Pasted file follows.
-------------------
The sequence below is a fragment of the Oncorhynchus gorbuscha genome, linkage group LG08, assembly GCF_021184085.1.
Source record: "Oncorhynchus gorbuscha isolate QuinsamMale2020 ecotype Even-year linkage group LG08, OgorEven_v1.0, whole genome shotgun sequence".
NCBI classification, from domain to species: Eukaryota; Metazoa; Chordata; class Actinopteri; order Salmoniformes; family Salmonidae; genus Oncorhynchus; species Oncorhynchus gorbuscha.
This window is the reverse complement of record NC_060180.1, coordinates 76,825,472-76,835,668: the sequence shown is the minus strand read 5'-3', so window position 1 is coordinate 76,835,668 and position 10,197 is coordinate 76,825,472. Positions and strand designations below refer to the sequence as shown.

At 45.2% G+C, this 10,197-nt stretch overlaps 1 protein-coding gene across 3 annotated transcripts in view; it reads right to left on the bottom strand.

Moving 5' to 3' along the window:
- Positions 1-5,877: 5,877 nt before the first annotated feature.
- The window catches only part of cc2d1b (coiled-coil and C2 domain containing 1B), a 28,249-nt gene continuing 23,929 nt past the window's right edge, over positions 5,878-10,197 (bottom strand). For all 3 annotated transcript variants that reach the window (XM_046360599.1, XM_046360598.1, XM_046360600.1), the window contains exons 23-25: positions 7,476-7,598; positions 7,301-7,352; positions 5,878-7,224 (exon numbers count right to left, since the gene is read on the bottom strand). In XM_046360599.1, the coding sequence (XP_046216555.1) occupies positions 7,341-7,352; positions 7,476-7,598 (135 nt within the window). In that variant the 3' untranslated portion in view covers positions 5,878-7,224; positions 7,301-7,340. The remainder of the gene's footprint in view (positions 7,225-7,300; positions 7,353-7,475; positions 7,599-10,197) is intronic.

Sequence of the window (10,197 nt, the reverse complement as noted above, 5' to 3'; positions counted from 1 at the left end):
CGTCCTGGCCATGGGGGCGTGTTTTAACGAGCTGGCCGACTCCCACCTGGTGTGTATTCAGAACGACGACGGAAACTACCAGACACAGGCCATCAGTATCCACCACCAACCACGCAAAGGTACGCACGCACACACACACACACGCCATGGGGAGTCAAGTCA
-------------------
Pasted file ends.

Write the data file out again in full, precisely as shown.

The sequence below is a fragment of the Oncorhynchus gorbuscha genome, linkage group LG08, assembly GCF_021184085.1.
Source record: "Oncorhynchus gorbuscha isolate QuinsamMale2020 ecotype Even-year linkage group LG08, OgorEven_v1.0, whole genome shotgun sequence".
NCBI classification, from domain to species: Eukaryota; Metazoa; Chordata; class Actinopteri; order Salmoniformes; family Salmonidae; genus Oncorhynchus; species Oncorhynchus gorbuscha.
This window is the reverse complement of record NC_060180.1, coordinates 76,825,472-76,835,668: the sequence shown is the minus strand read 5'-3', so window position 1 is coordinate 76,835,668 and position 10,197 is coordinate 76,825,472. Positions and strand designations below refer to the sequence as shown.

At 45.2% G+C, this 10,197-nt stretch overlaps 1 protein-coding gene across 3 annotated transcripts in view; it reads right to left on the bottom strand.

Moving 5' to 3' along the window:
- Positions 1-5,877: 5,877 nt before the first annotated feature.
- The window catches only part of cc2d1b (coiled-coil and C2 domain containing 1B), a 28,249-nt gene continuing 23,929 nt past the window's right edge, over positions 5,878-10,197 (bottom strand). For all 3 annotated transcript variants that reach the window (XM_046360599.1, XM_046360598.1, XM_046360600.1), the window contains exons 23-25: positions 7,476-7,598; positions 7,301-7,352; positions 5,878-7,224 (exon numbers count right to left, since the gene is read on the bottom strand). In XM_046360599.1, the coding sequence (XP_046216555.1) occupies positions 7,341-7,352; positions 7,476-7,598 (135 nt within the window). In that variant the 3' untranslated portion in view covers positions 5,878-7,224; positions 7,301-7,340. The remainder of the gene's footprint in view (positions 7,225-7,300; positions 7,353-7,475; positions 7,599-10,197) is intronic.

Sequence of the window (10,197 nt, the reverse complement as noted above, 5' to 3'; positions counted from 1 at the left end):
CGTCCTGGCCATGGGGGCGTGTTTTAACGAGCTGGCCGACTCCCACCTGGTGTGTATTCAGAACGACGACGGAAACTACCAGACACAGGCCATCAGTATCCACCACCAACCACGCAAAGGTACGCACGCACACACACACACACGCCATGGGGAGTCAAGTCA